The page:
.......................  ......Fly Fishing Yellowstone National Park


Bug Made Easy - Part 4

Caddisfly Pupae:
When the larvae mature they enter the pupal stage of life for a relatively short
time. The cased variety seal themselves inside their cases. The free-living
variety build retreats and stay there until the metamorphosis is complete. You
may be more familiar with a butterfly that lives in a cocoon in its pupa stage of
life. When the pupae come out of their retreats, they are called pharate adults.
They are fully formed but they are still in a skin with their wings compressed.
This is when most of the species are most subject to being eaten by trout. When
we imitate the pupa, we are imitating the pharate adult.

Most of them emerge on the surface of the water but other species may rise to
the surface and run across the water to the banks. Still others climb out onto
rocks or the bank and hatch into adults.

Caddisfly Adults:
The adult caddisflies mate in the bushes or on the banks or rocks. The females
return to the water and lay their eggs in different ways. Some deposit their eggs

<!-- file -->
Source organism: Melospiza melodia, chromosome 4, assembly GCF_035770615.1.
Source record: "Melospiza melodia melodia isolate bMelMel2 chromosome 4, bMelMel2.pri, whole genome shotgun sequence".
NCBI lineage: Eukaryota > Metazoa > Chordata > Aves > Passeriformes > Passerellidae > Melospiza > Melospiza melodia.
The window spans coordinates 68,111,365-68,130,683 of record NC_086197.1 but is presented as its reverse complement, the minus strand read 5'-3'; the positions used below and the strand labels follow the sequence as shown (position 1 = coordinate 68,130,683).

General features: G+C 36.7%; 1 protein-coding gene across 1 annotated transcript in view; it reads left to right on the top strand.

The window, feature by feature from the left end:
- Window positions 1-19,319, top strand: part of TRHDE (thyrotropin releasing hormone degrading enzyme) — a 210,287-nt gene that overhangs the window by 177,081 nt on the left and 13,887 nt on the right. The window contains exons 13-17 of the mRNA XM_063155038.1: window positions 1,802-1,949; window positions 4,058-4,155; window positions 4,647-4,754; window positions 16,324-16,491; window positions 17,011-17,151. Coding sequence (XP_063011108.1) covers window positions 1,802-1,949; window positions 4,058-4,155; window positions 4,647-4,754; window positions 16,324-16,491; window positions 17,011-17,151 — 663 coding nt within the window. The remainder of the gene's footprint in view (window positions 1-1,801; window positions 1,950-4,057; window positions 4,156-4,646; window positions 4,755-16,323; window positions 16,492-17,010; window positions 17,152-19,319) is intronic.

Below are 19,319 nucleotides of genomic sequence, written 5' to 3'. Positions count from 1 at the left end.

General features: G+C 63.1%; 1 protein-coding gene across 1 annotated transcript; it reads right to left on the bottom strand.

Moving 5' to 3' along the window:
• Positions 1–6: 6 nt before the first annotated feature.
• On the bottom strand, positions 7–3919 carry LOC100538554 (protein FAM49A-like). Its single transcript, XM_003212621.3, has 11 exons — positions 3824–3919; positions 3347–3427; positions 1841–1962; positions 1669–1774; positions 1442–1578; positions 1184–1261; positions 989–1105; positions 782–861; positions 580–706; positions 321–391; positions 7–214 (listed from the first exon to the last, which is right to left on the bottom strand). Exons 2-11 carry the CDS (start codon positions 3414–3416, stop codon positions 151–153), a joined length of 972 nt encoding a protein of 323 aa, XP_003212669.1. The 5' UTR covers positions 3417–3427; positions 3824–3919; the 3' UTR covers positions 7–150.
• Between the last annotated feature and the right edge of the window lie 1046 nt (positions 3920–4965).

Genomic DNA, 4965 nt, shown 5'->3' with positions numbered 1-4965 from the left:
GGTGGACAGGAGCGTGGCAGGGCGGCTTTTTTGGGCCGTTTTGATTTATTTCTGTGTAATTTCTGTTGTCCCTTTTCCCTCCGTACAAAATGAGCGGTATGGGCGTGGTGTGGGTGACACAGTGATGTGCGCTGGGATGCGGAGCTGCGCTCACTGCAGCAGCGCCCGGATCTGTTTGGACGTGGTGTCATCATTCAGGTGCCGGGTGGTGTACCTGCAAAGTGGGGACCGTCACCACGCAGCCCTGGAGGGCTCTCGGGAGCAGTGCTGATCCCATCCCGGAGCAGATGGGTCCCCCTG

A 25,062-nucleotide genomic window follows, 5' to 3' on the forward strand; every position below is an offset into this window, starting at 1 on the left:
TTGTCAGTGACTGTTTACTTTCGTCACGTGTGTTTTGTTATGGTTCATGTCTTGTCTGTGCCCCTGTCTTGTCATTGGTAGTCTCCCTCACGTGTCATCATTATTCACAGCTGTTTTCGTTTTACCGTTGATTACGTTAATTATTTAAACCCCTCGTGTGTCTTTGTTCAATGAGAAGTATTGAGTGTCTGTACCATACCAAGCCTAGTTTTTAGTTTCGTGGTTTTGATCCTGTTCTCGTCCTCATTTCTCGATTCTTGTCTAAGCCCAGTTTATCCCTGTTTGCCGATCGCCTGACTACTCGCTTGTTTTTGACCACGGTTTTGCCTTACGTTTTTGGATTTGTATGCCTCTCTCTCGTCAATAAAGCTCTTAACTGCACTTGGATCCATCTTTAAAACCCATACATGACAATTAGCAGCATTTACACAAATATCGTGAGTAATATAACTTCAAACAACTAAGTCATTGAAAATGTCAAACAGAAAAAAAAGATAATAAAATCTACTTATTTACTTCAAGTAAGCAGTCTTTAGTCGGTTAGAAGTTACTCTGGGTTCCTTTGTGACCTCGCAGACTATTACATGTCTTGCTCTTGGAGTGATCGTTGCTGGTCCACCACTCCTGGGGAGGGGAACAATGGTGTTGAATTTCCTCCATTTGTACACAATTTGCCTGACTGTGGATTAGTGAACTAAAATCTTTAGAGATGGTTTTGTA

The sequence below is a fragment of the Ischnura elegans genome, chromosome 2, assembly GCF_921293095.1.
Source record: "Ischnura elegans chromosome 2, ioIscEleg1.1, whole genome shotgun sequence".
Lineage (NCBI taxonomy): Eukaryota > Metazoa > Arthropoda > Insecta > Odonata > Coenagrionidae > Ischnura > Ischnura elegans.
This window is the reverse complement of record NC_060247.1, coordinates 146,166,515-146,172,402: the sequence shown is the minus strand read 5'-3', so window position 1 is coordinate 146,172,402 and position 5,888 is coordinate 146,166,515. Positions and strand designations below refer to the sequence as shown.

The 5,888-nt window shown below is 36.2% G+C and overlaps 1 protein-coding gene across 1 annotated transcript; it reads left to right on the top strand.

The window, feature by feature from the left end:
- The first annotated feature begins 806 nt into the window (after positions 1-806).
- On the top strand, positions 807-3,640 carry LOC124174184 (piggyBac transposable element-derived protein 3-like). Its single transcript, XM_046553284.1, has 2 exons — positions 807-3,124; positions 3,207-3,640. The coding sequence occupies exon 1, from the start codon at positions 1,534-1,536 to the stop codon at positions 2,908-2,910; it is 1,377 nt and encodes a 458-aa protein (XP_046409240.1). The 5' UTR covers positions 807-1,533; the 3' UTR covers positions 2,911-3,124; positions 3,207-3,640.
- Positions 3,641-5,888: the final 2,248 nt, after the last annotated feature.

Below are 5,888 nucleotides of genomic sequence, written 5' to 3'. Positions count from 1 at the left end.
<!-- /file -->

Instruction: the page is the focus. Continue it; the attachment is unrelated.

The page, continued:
on the surface. Some skitter across the water, knocking them off. Some crawl or
dive to the bottom and deposit their eggs. Most caddisflies die away from the
water but others die during the egg-laying process. You should know the egg-
laying habits of each caddisfly genus, otherwise, you really do not know what
you are doing when you imitate them.  

Midges 101:
Midges are another important aquatic insect that anglers need to be familiar
with. It is a mistake to think that midges are not an important food item for trout
in the Yellowstone National Park.

Midge Larvae:
Midge larvae look like tiny grub like worms. There are two types, the ones that
burrow in soft bottoms and the free swimmers that hide under rocks, sticks and
other debris. Most of them in the Smokies are the free swimmers.

Midge Pupae:
When the midge larvae change go into the pupae stage of life, they are most
subject to being eaten by trout. Most of these pupae emerge in the surface film.
Often, the pupae have a difficult time breaking through the surface skim and
changing into an adult.

The midge pupae look quite similar to the larvae except they have a wing pad
area that is thicker than the body of the larvae. The midge pupa is the most
important stage of life to imitate with a fly.

Midge Adults:
The adult midge looks similar to a mosquito. They can be important to anglers
during the time they are mating and depositing their eggs. They are imitated
with tiny dry flies.

Copyright 2009 James Marsh